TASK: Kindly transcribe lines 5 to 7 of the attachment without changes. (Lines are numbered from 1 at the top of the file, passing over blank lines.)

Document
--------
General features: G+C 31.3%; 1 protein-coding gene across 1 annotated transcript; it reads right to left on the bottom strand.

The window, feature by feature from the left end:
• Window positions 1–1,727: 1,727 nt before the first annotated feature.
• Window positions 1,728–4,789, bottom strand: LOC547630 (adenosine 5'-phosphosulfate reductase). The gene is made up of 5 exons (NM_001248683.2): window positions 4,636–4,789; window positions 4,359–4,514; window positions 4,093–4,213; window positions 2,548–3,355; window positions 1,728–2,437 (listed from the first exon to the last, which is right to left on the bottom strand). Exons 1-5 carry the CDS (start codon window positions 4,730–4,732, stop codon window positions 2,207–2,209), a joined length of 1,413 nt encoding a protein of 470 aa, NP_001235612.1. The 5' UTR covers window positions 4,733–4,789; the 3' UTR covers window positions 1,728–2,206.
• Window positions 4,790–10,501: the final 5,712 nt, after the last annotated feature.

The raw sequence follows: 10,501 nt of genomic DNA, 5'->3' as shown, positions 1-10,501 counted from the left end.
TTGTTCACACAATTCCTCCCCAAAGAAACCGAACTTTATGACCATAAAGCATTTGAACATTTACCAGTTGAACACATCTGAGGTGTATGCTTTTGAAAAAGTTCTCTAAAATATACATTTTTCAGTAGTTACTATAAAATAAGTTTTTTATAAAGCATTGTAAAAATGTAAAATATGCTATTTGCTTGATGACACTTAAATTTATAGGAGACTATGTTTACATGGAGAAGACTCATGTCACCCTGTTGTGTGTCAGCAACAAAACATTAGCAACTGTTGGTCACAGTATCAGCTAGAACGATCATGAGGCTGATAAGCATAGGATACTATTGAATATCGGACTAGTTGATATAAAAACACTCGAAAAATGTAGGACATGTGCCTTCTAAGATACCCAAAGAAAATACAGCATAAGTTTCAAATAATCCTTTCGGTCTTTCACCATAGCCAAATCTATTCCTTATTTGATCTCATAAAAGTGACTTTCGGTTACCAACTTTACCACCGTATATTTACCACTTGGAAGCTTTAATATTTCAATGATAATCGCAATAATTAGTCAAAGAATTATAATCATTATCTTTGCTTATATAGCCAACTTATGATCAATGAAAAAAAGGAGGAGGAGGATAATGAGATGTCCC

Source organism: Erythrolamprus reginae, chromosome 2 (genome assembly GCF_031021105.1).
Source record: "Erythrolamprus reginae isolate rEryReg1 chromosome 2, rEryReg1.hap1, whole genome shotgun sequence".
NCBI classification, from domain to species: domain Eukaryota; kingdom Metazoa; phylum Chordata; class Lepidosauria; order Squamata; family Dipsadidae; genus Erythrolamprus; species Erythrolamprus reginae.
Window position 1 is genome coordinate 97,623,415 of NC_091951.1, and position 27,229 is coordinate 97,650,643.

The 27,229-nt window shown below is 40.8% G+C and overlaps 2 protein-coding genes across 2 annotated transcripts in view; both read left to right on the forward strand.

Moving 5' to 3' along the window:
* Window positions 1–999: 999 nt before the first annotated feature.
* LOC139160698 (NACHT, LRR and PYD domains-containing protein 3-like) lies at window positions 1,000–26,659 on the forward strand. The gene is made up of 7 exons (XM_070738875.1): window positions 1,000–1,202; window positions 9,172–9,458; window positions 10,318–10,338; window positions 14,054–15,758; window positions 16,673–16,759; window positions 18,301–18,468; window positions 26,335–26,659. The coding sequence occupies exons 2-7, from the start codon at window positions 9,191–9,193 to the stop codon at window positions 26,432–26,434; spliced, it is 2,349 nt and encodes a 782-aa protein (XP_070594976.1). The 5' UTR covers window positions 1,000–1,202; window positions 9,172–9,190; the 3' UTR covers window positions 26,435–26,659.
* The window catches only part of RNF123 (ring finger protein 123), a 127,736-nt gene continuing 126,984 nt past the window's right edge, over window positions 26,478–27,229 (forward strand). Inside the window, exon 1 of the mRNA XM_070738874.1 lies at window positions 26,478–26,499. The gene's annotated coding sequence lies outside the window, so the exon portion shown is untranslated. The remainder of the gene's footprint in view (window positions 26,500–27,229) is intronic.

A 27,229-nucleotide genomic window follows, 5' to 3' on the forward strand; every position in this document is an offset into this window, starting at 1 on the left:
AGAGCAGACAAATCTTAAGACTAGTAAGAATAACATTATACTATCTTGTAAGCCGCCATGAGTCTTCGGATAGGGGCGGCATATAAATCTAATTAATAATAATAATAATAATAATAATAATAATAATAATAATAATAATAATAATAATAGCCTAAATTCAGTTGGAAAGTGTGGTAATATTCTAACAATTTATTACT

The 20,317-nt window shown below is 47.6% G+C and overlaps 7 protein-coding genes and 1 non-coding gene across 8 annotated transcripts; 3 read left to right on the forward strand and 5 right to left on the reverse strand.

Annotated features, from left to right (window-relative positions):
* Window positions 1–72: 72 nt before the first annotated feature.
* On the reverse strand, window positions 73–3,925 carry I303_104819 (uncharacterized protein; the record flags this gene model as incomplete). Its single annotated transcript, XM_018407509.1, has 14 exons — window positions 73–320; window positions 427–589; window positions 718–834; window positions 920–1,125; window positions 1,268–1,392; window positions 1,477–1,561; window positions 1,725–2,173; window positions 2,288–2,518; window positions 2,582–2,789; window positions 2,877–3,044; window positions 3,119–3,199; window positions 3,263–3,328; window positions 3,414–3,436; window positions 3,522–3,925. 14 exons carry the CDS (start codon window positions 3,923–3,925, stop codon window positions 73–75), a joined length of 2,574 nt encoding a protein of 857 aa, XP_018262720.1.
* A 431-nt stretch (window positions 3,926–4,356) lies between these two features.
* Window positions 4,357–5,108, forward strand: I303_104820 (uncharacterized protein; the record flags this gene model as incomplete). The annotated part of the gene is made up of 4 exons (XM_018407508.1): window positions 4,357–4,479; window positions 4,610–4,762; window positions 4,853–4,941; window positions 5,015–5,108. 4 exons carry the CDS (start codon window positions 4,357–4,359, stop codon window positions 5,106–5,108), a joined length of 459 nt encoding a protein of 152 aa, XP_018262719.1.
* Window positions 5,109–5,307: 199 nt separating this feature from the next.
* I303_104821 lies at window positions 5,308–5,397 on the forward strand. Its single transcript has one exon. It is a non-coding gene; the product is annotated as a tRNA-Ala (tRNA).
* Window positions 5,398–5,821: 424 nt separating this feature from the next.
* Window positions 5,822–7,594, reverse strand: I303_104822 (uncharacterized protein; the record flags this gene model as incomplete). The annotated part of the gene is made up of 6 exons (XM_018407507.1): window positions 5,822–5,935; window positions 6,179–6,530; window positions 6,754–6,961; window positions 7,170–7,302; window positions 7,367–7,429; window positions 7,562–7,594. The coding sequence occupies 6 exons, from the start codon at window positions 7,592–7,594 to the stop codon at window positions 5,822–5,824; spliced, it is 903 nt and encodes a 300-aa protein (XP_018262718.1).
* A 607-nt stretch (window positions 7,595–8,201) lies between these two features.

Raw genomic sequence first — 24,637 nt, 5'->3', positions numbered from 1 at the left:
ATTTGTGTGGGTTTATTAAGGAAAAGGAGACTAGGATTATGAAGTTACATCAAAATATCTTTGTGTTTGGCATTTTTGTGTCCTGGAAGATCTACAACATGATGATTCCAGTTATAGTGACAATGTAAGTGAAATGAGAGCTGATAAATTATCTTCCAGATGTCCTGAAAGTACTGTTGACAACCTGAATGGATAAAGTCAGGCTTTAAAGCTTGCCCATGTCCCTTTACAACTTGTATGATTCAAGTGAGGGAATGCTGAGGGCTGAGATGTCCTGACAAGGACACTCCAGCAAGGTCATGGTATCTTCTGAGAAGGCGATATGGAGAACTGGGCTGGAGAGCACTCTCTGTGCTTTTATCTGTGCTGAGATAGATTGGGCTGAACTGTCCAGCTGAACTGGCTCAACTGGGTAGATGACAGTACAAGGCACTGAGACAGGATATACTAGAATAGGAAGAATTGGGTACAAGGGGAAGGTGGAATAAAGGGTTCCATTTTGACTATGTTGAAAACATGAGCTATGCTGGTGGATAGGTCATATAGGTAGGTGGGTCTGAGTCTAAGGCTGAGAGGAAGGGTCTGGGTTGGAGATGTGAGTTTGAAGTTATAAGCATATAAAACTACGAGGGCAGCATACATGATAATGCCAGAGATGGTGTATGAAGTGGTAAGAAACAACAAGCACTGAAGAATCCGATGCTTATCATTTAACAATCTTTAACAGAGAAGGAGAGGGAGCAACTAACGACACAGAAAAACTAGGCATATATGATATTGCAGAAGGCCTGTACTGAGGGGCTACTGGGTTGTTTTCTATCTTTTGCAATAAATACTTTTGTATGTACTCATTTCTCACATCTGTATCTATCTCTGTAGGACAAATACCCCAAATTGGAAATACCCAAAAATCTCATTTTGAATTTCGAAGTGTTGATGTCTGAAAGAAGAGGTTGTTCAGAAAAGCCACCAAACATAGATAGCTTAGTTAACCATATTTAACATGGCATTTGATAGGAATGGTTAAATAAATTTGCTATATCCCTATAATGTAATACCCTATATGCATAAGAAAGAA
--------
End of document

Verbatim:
• Window positions 4,790–10,501: the final 5,712 nt, after the last annotated feature.

The raw sequence follows: 10,501 nt of genomic DNA, 5'->3' as shown, positions 1-10,501 counted from the left end.
TTGTTCACACAATTCCTCCCCAAAGAAACCGAACTTTATGACCATAAAGCATTTGAACATTTACCAGTTGAACACATCTGAGGTGTATGCTTTTGAAAAAGTTCTCTAAAATATACATTTTTCAGTAGTTACTATAAAATAAGTTTTTTATAAAGCATTGTAAAAATGTAAAATATGCTATTTGCTTGATGACACTTAAATTTATAGGAGACTATGTTTACATGGAGAAGACTCATGTCACCCTGTTGTGTGTCAGCAACAAAACATTAGCAACTGTTGGTCACAGTATCAGCTAGAACGATCATGAGGCTGATAAGCATAGGATACTATTGAATATCGGACTAGTTGATATAAAAACACTCGAAAAATGTAGGACATGTGCCTTCTAAGATACCCAAAGAAAATACAGCATAAGTTTCAAATAATCCTTTCGGTCTTTCACCATAGCCAAATCTATTCCTTATTTGATCTCATAAAAGTGACTTTCGGTTACCAACTTTACCACCGTATATTTACCACTTGGAAGCTTTAATATTTCAATGATAATCGCAATAATTAGTCAAAGAATTATAATCATTATCTTTGCTTATATAGCCAACTTATGATCAATGAAAAAAAGGAGGAGGAGGATAATGAGATGTCCC